Grant projects announced today by the Georgia Department of Natural Resources will improve public opportunities to see and learn about native animals and plants statewide. The six proposals selected by the DNR Wildlife Resources Division as 2022 recipients in the Wildlife Viewing Grants Program range from coastal Georgia to Rutledge and Thomasville to Lavonia.
The grants, funded by the Georgia Nongame Wildlife Conservation Fund, help develop and enhance wildlife viewing options, with an emphasis on State Wildlife Action Plan species and habitats. Georgia’s Wildlife Action Plan (georgiawildlife.com/wildlifeactionplan) is a comprehensive strategy to conserve these animals, plants and places before they become rarer and costlier to conserve or restore.
This year’s recipients and their proposals include:
- Manomet – $2,999 to create shorebird guides and banded-bird stickers to help steward programs inform the public about priority species on Georgia beaches and other coastal sites.
- Friends of Hard Labor Creek State Park – $3,000 to build six observation platforms along a 2.5-mile nature trail at the park near Rutledge, improving access to key wildlife-viewing areas.
- Friends of Lost Creek Forest – $3,000 to add trail markers and two kiosks to improve access and outreach at Lost Creek Forest, a publicly owned, old-growth slope forest in Thomasville.
- Lavonia Elementary – $3,000 for row cover and more native trees and plants to expand Betty’s Garden, a project at the Lavonia school focused on monarchs and other pollinators.
- Environmental Education Alliance – $3,000 to provide wildlife cameras and support materials for a teacher-and-student projects to investigate local wildlife at schools and education centers.
- Phinizy Center for Water Sciences – $2,400 to help fund construction materials needed to repair the Sunrise Pond boardwalk at Phinizy Swamp Nature Park near Augusta.
The projects include work and spending by partners that will significantly amplify the grants provided.
Each will also help people experience and appreciate the state’s native wildlife, including species and habitats identified in the Wildlife Action Plan, said Jon Ambrose, Ph.D., chief of DNR’s Wildlife Conservation Section. “We are pleased to be able to support local efforts to bring people closer to nature in Georgia.”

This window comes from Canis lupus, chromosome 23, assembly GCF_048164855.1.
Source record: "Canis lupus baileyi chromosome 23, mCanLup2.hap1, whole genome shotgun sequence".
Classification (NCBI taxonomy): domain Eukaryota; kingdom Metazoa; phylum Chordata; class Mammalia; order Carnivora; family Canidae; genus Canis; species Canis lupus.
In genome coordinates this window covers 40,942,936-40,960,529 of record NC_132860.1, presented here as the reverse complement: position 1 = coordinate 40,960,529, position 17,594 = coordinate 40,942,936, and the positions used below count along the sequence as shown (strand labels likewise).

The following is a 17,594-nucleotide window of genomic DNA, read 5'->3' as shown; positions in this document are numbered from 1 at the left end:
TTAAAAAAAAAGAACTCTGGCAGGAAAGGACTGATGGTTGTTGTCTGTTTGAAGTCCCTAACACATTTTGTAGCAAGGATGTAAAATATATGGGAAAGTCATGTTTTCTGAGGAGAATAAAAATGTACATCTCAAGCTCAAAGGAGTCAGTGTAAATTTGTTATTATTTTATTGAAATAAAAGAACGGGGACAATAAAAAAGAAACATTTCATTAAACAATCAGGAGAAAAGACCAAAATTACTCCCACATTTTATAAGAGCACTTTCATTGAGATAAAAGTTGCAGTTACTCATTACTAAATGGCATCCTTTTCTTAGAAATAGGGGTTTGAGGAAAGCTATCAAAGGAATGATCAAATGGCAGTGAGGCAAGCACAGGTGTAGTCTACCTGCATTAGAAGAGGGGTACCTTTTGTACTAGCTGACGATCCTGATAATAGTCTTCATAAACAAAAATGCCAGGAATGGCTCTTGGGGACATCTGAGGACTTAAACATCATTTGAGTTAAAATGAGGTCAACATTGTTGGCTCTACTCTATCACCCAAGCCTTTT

The grants are small – capped at $3,000 each – but the interest they tap is big. According to a U.S. Fish and Wildlife Service survey, about 2.4 million people took part in wildlife-viewing activities in Georgia in 2011. The survey estimated related spending at $1.8 billion. Nationwide, the number of people involved in wildlife viewing surged from about 72 million in 2011 to 86 million in 2016, the agency reported.
Among other work, last year’s wildlife viewing grants helped build wildlife viewing platforms on nature trails at Prater’s Mill Historic Site in Varnell, add benches and QR code signs about plants and habitats at Wolf Creek Trout Lily Preserve near Cairo, fund signage to help visitors spot and identify birds at Constitution Lakes Park in Atlanta and restore a boardwalk open to the public at Abraham Baldwin Agricultural College in Tifton.
The Wildlife Conservation Section is charged with restoring and conserving nongame wildlife, rare native plant species and natural habitats through research, management and education. The section depends largely on fundraisers, grants and donations to the Nongame Wildlife Conservation Fund. Sales and renewals of DNR’s eagle, monarch and hummingbird license plates are the leading fundraiser.
- Wildlife Viewing Grants Program: georgiawildlife.com/WildlifeViewingGrants
- DNR Wildlife Conservation Section: georgiawildlife.com/conservation/AnnualReport
- DNR license plates that support conservation: georgiawildlife.com/licenseplates